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Why do owls stay up at night?

Dear Zelezina,

I love how humans use figures of speech about animals to describe their behavior. An early bird is someone who likes to get up early. A night owl is someone who loves to be awake late at night—like an owl.

I talked about why owls stay up all night with my friend Dr. Marcie Logsdon. She’s a wildlife veterinarian at Washington State University.

She told me that for many owls, the dark is a good time to catch a meal.

“Owls are just taking advantage of a time when they can excel at finding prey because there are a lot of other things that are active at night, too—like rodents,” Logsdon said.

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Why do all insects have six legs?

Dear Charlie,

There are about 40 kinds of cats out there—like me. There’s only one kind of human on Earth now. But there are more than a million kinds of insects. That’s just the insect species we know about.

Every single one of those insects has six legs.

I talked about why that is with my friend Allan Felsot. He’s an insect scientist at Washington State University.

He told me there must be some evolutionary reason insects have six legs—like better stability when walking.

“In biology, every ‘why’ question has the same answer,” Felsot said. “Things are the way they are because of adaptations that have allowed organisms to live longer.”

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How does it rain?

Like most cats, I don’t love wet fur. I check a weather app every morning to see if I need an umbrella. But how rain happens was a mystery to me.

So, I talked about rain with my friend Nathan Santo Domingo. He’s a field meteorologist with AgWeatherNet of Washington State University. That’s a weather tool for farmers, gardeners and other people in Washington.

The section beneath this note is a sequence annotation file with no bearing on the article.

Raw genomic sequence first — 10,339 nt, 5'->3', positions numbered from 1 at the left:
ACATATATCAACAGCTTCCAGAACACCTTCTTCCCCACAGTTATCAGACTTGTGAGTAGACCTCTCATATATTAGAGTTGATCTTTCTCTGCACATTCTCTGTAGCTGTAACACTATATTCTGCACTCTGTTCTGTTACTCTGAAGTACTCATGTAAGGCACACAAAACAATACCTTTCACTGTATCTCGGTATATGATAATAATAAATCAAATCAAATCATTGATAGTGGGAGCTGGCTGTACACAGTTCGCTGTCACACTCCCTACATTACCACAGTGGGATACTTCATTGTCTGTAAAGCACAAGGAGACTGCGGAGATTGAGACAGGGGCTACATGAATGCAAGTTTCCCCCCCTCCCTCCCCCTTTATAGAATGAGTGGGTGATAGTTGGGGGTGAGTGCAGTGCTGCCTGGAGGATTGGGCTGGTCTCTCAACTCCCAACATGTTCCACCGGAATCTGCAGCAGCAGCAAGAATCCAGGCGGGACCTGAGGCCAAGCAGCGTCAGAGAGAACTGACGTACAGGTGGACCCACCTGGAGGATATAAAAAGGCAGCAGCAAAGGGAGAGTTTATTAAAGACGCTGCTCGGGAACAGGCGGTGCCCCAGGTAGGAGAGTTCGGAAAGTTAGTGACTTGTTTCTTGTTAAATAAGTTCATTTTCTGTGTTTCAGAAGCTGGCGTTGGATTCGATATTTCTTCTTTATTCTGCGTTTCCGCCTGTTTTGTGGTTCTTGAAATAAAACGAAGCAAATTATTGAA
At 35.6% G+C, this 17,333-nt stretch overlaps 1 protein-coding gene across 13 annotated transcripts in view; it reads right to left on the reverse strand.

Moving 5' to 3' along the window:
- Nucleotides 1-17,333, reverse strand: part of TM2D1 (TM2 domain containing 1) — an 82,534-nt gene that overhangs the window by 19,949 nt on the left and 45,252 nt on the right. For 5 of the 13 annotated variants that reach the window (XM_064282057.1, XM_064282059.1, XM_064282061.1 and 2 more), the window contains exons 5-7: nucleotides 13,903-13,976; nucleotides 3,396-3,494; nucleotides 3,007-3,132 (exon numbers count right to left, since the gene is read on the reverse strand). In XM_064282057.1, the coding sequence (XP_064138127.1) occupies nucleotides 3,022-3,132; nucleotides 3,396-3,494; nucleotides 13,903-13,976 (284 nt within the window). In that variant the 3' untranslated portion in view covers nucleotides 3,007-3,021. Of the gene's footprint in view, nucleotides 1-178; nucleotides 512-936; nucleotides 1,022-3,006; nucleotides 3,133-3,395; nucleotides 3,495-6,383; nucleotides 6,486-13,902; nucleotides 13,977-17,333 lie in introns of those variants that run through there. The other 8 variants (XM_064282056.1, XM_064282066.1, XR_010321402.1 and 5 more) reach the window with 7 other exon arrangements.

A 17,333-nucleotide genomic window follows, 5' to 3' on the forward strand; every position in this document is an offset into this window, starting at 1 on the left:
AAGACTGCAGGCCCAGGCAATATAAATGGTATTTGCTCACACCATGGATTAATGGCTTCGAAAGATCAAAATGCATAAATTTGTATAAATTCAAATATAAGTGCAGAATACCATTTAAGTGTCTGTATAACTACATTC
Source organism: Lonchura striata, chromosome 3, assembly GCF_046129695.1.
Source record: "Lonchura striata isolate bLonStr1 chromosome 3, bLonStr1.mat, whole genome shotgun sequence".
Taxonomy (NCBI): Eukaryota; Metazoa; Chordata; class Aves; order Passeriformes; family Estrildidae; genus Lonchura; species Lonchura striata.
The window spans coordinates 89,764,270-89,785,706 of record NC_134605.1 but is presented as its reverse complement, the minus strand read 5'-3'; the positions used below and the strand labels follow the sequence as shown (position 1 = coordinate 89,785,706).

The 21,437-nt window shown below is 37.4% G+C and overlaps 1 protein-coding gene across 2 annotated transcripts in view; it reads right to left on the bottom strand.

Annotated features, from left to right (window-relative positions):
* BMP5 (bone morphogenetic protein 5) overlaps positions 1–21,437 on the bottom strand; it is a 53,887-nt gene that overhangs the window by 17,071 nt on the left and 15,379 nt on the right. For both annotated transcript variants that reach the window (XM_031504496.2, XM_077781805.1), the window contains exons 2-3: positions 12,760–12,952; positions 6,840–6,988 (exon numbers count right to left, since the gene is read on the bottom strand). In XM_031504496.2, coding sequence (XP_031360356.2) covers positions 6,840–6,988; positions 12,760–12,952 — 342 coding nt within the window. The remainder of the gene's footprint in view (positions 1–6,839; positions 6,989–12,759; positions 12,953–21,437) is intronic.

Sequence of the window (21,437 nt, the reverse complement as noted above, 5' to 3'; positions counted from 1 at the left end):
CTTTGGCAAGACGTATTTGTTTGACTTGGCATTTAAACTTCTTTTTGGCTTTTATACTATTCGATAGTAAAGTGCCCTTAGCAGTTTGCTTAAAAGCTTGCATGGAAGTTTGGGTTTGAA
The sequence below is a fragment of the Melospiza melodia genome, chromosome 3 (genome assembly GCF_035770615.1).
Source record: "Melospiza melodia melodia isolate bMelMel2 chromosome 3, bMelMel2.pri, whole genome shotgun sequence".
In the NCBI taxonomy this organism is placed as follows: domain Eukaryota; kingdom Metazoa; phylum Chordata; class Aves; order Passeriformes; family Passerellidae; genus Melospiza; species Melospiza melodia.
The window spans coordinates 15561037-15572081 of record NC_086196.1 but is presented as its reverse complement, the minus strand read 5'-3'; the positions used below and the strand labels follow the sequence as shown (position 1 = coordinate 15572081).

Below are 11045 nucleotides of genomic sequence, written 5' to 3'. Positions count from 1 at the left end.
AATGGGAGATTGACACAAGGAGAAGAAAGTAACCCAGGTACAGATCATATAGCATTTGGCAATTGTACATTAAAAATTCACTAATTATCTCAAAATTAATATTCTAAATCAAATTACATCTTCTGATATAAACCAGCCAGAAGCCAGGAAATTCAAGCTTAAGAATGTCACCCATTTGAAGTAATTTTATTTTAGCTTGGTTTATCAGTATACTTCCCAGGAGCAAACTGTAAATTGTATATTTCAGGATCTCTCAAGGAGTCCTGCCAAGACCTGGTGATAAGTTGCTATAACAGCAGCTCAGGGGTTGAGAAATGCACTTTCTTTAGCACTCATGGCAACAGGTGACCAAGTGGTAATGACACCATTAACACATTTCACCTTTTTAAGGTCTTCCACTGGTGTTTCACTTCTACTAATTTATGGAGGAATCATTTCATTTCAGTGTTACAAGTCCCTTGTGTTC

“The first thing to remember is that Earth’s surface is 71% water,” Santo Domingo said. “We also have a giant orb in the sky—the sun—that’s feeding energy into the atmosphere and reaching down to Earth’s surface.”

The sun’s energy changes the water in the oceans, rivers and lakes. The water changes from a liquid to a gas called water vapor. That water vapor floats up into the bubble of gas that surrounds Earth—called the atmosphere.

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Are unicorns real?

Dear Emma,

My favorite animated GIFs are the ones with cats riding unicorns. I’m delighted to tell you about a real unicorn that lived a long time ago: the Siberian unicorn.

The Siberian unicorn was bulky and furry. It had a big hump on its back. Its horn was three feet long. That’s as big as a human preschooler!

This real-life unicorn was a kind of rhino from Eurasia. But it was bigger than modern rhinos and probably galloped like a horse.

Scientists have known about Siberian unicorns since 1808. For a long time, they thought the unicorns went extinct 200,000 years ago. Recently, that changed. Now they think the unicorns went extinct closer to 39,000 years ago.

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Did dinosaurs eat humans?

Dear Brileigh,

If you looked inside a T. rex mouth, you’d see some 12-inch teeth. That’s longer than my tail!

I asked my friend Aaron Blackwell if dinosaurs used those big chompers on humans. He’s an anthropologist who studies human biology at Washington State University. He told me dinosaurs and humans didn’t live at the same time.

“Dinosaurs died out 65 million years ago—before there were even primates,” Blackwell said. “So, they could never have eaten a human or even a monkey.”